As I read over my field notes from my time in Jordan I am struck with how often people used simplification and near- or non-truths when telling me about themselves.
I recently read “Life and Words: Violence and the Descent into the Ordinary,” Veena Das’ new book. In it, she makes an argument that I just can’t get out of my head as I read over my notes. Writing about the violence in post-partition India, she, of course, finds that many people are silent. They are not interested in living and performing the horrific violence that has fragmented their lives. Based on this, she says several things. A Fragment marks the impossibility of Imagination. From this, a space is created within an individual narrative that must be filled with something. She calls this process Agency saying, “…our theoretical impulse is often to think of agency in terms of escaping the ordinary rather than a descent into it.” Life is recovered through descent into the ordinary. So instead of wanting to go on and on about sexual assault, one woman she interviewed preferred to talk about perfectly mundane things with Das. In essence, this woman was performing normality, and eventually her life began to seem normal. Mostly. What an ingenuous way of coping with the horrific.
Of course, it involves not speaking about some things, and obfuscating (or directly lying) about others. Das calls this Re-narration. I’m currently reading a book titled “The Things They Carried,” which is a collection of Viet Nam memoirs from a soldier who was drafted as soon as he finished his education. The subtitle of the book is “A Work of Fiction,” and the author occasionally reminds us that telling stories is a process, not merely a factual record of an event. He writes, “In any war story, but especially a true one, it’s difficult to separate what happened from what seemed to happen. What seems to happen becomes its own happening and has to be told that way… In many cases a true war story cannot be believed.”
So, as I pore over my notes two things really jump out at me. One is ways in which everyone effortlessly re-narrated their lives in a way that promoted dignity. Who wouldn’t want that? The second thing I notice is how everyone over-simplifies very complex issues. All through my notes I have poor, religious people telling me the rich are not going to Paradise because they are tainted by money, and the rich respond by telling me, “Only the poor cover their women,” or the poor are too uneducated to understand their own religion. Putting aside the nasty class warfare too many Jordanians are waging, it seems so obvious to me that everyone deploys simplification and re-narration to make their case. Only one person I spent time with in Jordan lied to me all the time. Only one. Certainly re-narration is not unique to Jordanians. I saw a sticker on a monster-truck last weekend that read: Some gave all, All gave some. If that isn’t simplification and re-narration, then it doesn’t exist.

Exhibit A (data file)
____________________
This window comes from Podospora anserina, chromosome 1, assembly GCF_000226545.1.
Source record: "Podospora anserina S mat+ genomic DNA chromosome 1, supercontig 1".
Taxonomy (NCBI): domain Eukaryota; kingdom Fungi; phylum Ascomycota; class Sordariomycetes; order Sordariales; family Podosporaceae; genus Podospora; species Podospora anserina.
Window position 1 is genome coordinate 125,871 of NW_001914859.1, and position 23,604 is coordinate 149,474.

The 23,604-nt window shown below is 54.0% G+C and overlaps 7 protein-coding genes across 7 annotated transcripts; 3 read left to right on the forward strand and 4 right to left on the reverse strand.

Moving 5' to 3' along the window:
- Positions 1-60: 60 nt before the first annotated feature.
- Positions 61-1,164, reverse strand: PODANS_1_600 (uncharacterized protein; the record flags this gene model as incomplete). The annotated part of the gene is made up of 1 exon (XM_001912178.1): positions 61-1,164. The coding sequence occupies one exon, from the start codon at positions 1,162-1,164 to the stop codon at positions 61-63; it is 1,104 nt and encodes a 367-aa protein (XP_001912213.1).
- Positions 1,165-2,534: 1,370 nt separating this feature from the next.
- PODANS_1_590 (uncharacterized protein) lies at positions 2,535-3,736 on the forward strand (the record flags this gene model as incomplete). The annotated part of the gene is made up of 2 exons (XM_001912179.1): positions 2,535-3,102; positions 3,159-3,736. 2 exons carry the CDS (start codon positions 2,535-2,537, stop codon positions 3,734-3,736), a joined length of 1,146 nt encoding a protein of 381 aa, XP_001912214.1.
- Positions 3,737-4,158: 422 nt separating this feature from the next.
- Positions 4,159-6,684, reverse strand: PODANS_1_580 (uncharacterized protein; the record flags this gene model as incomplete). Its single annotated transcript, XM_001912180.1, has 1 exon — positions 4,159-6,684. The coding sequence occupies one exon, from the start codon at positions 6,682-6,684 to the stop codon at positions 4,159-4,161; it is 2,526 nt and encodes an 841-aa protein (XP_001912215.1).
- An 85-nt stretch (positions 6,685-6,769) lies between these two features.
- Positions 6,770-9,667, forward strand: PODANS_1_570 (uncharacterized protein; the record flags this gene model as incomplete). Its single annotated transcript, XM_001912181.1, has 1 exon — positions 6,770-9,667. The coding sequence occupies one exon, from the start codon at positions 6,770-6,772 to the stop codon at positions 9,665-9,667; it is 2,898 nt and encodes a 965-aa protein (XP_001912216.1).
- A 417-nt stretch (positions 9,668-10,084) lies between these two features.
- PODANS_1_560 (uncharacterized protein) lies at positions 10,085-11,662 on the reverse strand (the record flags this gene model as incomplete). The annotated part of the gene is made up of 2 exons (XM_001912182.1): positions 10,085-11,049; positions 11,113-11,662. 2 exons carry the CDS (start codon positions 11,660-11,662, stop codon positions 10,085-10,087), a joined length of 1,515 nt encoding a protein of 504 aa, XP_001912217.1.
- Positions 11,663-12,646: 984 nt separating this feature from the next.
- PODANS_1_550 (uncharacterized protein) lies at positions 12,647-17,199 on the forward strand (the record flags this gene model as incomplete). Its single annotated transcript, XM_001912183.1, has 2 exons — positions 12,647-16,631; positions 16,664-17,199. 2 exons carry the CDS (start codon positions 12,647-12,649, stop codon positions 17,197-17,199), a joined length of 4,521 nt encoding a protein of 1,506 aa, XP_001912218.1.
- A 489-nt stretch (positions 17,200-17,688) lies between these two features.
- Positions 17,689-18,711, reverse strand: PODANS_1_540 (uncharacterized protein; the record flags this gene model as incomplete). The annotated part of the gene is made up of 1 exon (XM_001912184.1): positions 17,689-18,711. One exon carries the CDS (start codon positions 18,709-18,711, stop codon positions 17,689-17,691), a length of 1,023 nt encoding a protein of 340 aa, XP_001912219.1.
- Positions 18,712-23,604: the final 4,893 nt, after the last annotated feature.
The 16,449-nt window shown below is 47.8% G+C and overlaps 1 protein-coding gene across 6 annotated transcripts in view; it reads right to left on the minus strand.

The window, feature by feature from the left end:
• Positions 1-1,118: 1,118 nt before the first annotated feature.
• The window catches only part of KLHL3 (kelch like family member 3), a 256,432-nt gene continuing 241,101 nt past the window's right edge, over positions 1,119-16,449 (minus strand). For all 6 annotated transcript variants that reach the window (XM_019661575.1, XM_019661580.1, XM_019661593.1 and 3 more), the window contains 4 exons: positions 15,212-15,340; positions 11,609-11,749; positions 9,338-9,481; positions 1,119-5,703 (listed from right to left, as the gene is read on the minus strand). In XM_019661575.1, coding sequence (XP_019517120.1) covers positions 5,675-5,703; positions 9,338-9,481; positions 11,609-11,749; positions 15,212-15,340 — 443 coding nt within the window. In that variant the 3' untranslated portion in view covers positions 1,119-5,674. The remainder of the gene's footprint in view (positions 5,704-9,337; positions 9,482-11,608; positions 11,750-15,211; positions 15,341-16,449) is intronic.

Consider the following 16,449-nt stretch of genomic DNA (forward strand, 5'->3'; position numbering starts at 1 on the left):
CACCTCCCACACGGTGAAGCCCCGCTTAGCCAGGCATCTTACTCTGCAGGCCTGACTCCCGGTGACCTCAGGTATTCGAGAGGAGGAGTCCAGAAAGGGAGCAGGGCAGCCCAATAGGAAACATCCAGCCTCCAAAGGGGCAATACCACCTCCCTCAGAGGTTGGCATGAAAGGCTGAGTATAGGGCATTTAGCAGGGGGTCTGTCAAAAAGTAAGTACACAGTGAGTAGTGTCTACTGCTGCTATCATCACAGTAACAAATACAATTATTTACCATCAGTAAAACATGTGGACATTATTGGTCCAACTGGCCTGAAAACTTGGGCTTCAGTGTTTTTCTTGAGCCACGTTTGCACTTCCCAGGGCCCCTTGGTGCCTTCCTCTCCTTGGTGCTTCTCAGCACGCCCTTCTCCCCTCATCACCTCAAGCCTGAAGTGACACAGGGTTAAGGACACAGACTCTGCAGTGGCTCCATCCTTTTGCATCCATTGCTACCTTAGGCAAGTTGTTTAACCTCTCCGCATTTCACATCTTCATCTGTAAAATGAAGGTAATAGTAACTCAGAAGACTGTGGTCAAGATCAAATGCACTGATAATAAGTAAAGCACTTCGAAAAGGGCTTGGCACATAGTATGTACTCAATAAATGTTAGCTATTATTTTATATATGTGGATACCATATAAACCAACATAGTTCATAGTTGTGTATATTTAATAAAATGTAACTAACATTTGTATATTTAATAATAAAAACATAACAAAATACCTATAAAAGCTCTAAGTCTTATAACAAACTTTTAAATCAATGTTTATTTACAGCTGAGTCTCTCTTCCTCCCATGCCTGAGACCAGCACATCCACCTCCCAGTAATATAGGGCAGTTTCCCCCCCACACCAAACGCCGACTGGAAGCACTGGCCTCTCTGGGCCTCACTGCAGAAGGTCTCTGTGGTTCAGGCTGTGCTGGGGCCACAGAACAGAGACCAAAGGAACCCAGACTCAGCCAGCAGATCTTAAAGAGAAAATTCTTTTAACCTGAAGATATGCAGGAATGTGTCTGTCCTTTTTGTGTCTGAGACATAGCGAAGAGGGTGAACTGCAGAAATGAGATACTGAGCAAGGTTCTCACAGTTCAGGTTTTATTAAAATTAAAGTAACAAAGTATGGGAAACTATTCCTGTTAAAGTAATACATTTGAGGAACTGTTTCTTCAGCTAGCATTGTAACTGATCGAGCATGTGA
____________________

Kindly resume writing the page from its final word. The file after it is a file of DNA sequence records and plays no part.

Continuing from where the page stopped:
But it seems like we all have too much at stake to admit that we do this. For my poor friends in Jordan, their entire worth is riding on re-narration. For most of them, it is literally all they have. When I would question the oversimplification they used to write off all rich people, or all the Shia’, or what ever, I was always shut down. One Sheikh actually stood up while I was talking one evening and began waving his hands furiously and saying Khlass really loudly. Ok, he actually started yelling. But, for me our discussion was simply an intellectual transaction, yet for him it was much more personal, and therefore much more costly should I have made my points.
As an example, take this blog post
. Here is an incredibly complex issue: rape. The entry provides better coverage of the incident than the Jordan Times did, but look at the responses. Most express the mandatory outrage, and often finish by adding that this never happens in Jordan. Then along comes a commenter who argues otherwise. He or she rightly points out that rape is probably underreported in Jordan, and then complicates what rape means, arguing (correctly) that rape can occur, for example, within a marriage. The responses to him are simplistic: where are your statistics? What!?! Rape within a marriage? It can’t be! Revealing the complexity of this one issue in Jordan put this commenter on the Foe list. But s/he was right. People found their positive narratives (i.e. violent crime does not happen in Jordan!) put in peril, and they naturally contested this.
And this is where writing my dissertation becomes a betrayal. At times when I write about people and I reveal the complexity that really does weigh heavily on the poor in Jordan, I can hear them standing behind my saying, “That’s not right. We are Muslims because it is the Truth, y3anee, bas.” Some days I find myself talking over them, and I strip that text from the document. But other days I must talk over them because I am the only one who will admit how complicated poverty and religion is among those I spent time with.